When you walk up to the blackjack table, or into the poker room, do you have a plan as to how you are going to conduct yourself? Do you ever think about how you will react to a given situation before it happens? You should! Is your demeanor the same in both games?
There may be times in poker that you might want to project an image of “knowing the game,” to obtain psychological superiority over opponents. I really can’t think of anytime this image would do anything but be harmful to you at the blackjack table. Poker players have lots of choices to make as to how they are going to play their hand, or react to the way you have played yours, but the blackjack player has no such decisions to make. A world class poker player might wear his satin “World Series of Poker” jacket to the game, but you would never see a professional blackjack player wearing his “I Love Lawrence Revere” tee shirt to the casino.
In the past, as I am now, I have referred to the players of these games as two separate people. My objective is not to sway your thinking to playing one or the other, but both. What a lethal combination you’d have if you were competent in both games.
Just think, after your arrival at the casino, the blackjack game with excellent rules and deep penetration that you heard so much about, has been replaced with a game that is either unbeatable or a time-waster. What do you do? If you are a competent poker player, you go to the poker room. This is especially true if they have the only game in town, and you have traveled some distance and planned to stay awhile. Everyone is not blessed with having 10 or 12 casinos at their disposal.
“In poker, just as in blackjack,
there is normally only one
correct decision to make
in a certain situation.”
I have a few suggestions about becoming a competent poker player. Even though you will probably find yourself playing in a lot more private games than in the casino, I recommend that you learn casino poker first. You find many different rules in the private game, but you’ll be better off learning the casino version, and then adjusting your strategy for the private game. Remember, casinos don’t play games like hi-low split with a declaration. All casinos play “cards speak.” Rules like this require changes in strategy.You need to build a good foundation of basic poker knowledge, even before learning the different poker games offered in most casinos. A good place to start, would be to read The Theory of Poker by David Sklansky.1)David Sklansky’s The Theory of Poker was written with “limit” games in mind but in 2019, the book was updated to reflect “no-limit” games. I have read this text from cover to cover at least three times. I refer to it quite often.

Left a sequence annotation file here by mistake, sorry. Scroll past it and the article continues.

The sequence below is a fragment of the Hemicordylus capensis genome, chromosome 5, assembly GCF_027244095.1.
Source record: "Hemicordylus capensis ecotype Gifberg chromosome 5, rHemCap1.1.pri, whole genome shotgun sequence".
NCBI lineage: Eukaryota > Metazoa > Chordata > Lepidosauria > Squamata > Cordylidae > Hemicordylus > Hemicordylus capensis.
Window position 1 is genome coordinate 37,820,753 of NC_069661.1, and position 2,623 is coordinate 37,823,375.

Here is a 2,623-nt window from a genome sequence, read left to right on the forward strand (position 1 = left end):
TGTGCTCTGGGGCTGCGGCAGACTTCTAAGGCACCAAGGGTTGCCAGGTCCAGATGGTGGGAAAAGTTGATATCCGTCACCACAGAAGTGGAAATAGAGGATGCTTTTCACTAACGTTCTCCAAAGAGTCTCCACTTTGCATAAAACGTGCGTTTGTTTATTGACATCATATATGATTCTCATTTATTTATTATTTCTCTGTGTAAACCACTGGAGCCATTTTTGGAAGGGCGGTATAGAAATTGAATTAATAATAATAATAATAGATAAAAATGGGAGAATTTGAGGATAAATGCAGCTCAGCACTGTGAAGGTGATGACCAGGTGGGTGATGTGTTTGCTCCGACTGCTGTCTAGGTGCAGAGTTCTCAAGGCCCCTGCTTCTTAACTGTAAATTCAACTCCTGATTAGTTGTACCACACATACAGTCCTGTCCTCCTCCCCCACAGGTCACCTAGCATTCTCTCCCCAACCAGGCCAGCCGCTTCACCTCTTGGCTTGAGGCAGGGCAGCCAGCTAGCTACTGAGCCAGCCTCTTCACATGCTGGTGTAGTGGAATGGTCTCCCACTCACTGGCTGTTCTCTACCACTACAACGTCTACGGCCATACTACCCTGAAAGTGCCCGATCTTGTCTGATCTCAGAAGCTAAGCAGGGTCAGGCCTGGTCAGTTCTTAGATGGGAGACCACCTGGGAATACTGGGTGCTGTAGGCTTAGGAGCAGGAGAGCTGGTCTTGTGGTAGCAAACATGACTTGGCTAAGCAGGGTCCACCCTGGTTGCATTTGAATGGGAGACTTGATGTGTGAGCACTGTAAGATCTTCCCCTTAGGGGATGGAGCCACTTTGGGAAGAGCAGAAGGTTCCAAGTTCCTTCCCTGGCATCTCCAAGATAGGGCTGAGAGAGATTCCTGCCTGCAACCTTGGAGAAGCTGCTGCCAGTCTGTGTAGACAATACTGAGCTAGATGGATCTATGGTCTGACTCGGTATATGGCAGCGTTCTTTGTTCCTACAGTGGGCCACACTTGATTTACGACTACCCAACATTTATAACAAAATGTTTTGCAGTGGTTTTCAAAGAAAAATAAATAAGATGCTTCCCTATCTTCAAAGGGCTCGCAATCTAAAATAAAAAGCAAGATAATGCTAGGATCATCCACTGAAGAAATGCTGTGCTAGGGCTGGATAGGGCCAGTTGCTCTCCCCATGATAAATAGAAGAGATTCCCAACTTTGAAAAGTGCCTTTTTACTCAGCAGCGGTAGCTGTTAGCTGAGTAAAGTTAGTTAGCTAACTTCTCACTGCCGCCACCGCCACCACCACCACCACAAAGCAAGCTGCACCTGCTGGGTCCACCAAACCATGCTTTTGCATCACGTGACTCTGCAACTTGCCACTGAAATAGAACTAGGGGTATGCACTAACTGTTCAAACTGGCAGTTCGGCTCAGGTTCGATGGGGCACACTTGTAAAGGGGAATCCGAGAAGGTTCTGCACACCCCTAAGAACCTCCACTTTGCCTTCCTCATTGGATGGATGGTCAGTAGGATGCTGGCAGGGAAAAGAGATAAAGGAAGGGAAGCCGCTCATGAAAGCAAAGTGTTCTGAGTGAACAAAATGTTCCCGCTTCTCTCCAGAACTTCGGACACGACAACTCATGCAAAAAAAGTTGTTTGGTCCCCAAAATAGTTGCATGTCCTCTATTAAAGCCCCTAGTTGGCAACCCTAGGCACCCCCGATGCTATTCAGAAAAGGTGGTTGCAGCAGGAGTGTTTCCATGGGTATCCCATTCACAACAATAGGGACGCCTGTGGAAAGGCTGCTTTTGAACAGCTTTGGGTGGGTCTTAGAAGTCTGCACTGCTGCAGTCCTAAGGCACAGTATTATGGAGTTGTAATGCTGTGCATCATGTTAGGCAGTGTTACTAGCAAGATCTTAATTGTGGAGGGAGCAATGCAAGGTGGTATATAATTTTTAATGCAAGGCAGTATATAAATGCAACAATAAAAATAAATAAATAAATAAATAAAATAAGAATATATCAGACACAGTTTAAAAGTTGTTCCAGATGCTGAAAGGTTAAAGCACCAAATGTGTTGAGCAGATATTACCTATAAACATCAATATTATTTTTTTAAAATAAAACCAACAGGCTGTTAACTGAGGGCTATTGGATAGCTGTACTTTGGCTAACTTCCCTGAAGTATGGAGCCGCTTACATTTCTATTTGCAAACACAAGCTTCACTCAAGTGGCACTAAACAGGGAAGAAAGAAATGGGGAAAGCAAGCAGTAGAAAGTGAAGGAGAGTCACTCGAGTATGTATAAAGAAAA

“…you would never see a
professional blackjack player
wearing his ‘I Love Lawrence
Revere’ tee shirt to the casino.“
The next purchase I would make, would be Super System by Doyle Brunson. There may be some outdated information in this text, but Brunson’s hand-picked world class experts teach each game thoroughly. After that I would buy Hold’em Poker by Sklansky, Hold’em Poker for Advanced Players by Sklansky and Malmuth, Seven Card Stud for Advanced Players by Sklansky, Malmuth and Zee, High-Low Split, 7 Card Stud & Omaha 8-or-better for Advanced Players by Ray Zee, and Sklansky on Poker by David Sklansky. Some of these books may be available from the Blackjack Review’s catalog. I also would purchase Poker Essays by Malmuth.2)Of course, since this article was written there have been many changes in the poker world including other excellent books on the subject. The biggest change, however, is the predominance of cash and tournament No-Limit Holdem.
I spend a lot of time thinking about both games even when I am away from the table. It helps to think of certain situations, and how you would act or react to them, and what the rewards or consequences would be. Thinking about the game will keep you better prepared. By reading the Theory of Poker first, you will build that solid foundation of knowledge by thinking in the right sequence of events. Remember what I said in the first article about reading the wrong information. This is just a waste of time and money.
In poker, just as in blackjack, there is normally only one correct decision to make in a certain situation. If you make the wrong decision, you are going to lose money. There will be enough times that you make the right decision, and still lose the hand. There will be other times that you will make the wrong decision and win the hand, but this will cost you money in the long run just as it does when you violate basic strategy in blackjack.
Your primary objective is to win money. You will enable yourself to do so by being properly prepared. Hopefully, this series of articles will get you headed on the right track.
EDITOR NOTE: Yancy Howard is a dear friend of mine and the individual most responsible for leading me on the right path to winning poker. Like blackjack, poker is a casino game that can be beaten with skill. I find the combination of blackjack and poker a powerful weapon to bring home the money. Although both games take considerable time and effort to master I highly recommend all blackjack players consider adding poker to their arsenal of weapons.
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[ This article was originally published in the Summer 1995 issue of Blackjack Review magazine. ]
|↑1||David Sklansky’s The Theory of Poker was written with “limit” games in mind but in 2019, the book was updated to reflect “no-limit” games.|
|↑2||Of course, since this article was written there have been many changes in the poker world including other excellent books on the subject. The biggest change, however, is the predominance of cash and tournament No-Limit Holdem.|